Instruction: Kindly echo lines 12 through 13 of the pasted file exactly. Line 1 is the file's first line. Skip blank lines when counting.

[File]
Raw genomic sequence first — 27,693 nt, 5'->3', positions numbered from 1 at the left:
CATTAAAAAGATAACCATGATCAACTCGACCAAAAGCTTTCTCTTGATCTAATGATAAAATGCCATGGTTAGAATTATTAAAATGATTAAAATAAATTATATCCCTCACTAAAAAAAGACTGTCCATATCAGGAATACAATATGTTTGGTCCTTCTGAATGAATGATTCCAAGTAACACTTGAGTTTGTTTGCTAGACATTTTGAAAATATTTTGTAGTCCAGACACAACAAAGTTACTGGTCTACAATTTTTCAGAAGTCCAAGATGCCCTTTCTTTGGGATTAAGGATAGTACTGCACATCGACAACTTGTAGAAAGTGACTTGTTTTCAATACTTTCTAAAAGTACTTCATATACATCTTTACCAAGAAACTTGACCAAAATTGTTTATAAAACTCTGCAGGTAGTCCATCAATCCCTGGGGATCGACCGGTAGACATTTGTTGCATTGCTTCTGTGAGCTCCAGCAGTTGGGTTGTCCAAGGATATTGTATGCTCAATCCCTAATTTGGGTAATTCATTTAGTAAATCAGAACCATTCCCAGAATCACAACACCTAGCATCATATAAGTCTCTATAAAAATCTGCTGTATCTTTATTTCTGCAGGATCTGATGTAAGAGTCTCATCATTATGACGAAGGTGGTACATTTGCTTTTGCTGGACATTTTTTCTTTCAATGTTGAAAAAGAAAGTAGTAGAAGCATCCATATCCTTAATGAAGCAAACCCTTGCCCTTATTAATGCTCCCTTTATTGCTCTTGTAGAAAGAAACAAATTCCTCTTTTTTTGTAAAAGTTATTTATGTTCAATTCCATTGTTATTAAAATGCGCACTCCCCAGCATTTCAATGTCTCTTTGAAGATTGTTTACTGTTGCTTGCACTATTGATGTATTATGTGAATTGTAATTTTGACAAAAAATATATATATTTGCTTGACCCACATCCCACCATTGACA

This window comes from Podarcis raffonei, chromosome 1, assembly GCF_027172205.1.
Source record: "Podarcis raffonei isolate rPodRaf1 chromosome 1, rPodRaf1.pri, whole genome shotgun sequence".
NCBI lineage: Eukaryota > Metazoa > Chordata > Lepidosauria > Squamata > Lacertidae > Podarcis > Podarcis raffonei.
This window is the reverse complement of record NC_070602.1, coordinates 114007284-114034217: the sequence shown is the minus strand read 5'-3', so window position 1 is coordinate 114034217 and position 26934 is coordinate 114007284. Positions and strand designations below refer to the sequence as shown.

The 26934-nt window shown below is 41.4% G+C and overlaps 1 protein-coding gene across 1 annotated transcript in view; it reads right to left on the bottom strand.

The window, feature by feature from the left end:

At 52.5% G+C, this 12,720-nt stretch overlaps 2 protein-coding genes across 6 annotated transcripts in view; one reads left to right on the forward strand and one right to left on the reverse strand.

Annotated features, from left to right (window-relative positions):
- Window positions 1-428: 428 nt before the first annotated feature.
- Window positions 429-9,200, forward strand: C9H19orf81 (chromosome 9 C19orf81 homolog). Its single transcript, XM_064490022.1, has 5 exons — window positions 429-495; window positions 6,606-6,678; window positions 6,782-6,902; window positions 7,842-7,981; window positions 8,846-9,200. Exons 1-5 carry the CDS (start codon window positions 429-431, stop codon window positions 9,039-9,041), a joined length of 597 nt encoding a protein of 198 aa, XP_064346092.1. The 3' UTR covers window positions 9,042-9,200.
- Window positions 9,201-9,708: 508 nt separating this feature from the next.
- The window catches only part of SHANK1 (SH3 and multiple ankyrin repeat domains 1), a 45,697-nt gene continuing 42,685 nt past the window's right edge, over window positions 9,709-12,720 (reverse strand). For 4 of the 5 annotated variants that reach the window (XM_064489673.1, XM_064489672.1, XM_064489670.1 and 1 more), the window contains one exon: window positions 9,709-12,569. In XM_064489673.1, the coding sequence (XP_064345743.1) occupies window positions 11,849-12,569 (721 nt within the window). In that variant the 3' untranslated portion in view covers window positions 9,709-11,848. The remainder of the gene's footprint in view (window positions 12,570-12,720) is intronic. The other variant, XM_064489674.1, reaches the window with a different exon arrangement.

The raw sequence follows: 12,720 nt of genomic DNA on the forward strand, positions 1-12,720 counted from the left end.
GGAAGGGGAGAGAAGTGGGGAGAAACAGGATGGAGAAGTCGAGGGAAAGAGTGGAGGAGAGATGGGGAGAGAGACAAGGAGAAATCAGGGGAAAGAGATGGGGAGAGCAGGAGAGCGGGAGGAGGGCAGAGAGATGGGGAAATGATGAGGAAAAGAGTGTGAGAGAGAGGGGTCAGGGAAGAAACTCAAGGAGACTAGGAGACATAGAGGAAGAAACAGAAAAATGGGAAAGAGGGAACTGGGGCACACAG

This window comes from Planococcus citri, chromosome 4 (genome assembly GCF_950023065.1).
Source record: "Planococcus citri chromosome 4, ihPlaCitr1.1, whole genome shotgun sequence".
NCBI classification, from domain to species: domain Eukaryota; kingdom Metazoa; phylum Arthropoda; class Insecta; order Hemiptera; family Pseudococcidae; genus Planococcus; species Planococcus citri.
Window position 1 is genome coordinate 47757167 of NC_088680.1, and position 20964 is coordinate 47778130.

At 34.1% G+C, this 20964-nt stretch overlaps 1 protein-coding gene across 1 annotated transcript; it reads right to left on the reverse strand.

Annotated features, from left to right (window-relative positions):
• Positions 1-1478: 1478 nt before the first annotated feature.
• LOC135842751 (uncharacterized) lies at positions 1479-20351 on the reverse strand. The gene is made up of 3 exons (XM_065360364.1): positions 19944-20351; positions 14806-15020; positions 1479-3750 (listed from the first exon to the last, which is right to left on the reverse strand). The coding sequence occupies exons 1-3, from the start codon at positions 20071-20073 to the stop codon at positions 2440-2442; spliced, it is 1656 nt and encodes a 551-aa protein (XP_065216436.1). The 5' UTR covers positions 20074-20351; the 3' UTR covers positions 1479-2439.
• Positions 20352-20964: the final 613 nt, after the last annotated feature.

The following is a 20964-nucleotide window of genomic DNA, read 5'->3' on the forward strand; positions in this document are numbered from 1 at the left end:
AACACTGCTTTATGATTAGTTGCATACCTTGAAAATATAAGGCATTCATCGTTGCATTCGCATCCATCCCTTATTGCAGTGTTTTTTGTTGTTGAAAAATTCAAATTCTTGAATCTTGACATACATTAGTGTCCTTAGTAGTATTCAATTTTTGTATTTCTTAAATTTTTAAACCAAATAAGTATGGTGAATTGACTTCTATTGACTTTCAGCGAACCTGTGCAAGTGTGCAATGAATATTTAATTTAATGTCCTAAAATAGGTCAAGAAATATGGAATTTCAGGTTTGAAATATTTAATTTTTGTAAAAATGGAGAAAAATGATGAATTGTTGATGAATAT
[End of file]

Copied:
- Window positions 429-9,200, forward strand: C9H19orf81 (chromosome 9 C19orf81 homolog). Its single transcript, XM_064490022.1, has 5 exons — window positions 429-495; window positions 6,606-6,678; window positions 6,782-6,902; window positions 7,842-7,981; window positions 8,846-9,200. Exons 1-5 carry the CDS (start codon window positions 429-431, stop codon window positions 9,039-9,041), a joined length of 597 nt encoding a protein of 198 aa, XP_064346092.1. The 3' UTR covers window positions 9,042-9,200.
- Window positions 9,201-9,708: 508 nt separating this feature from the next.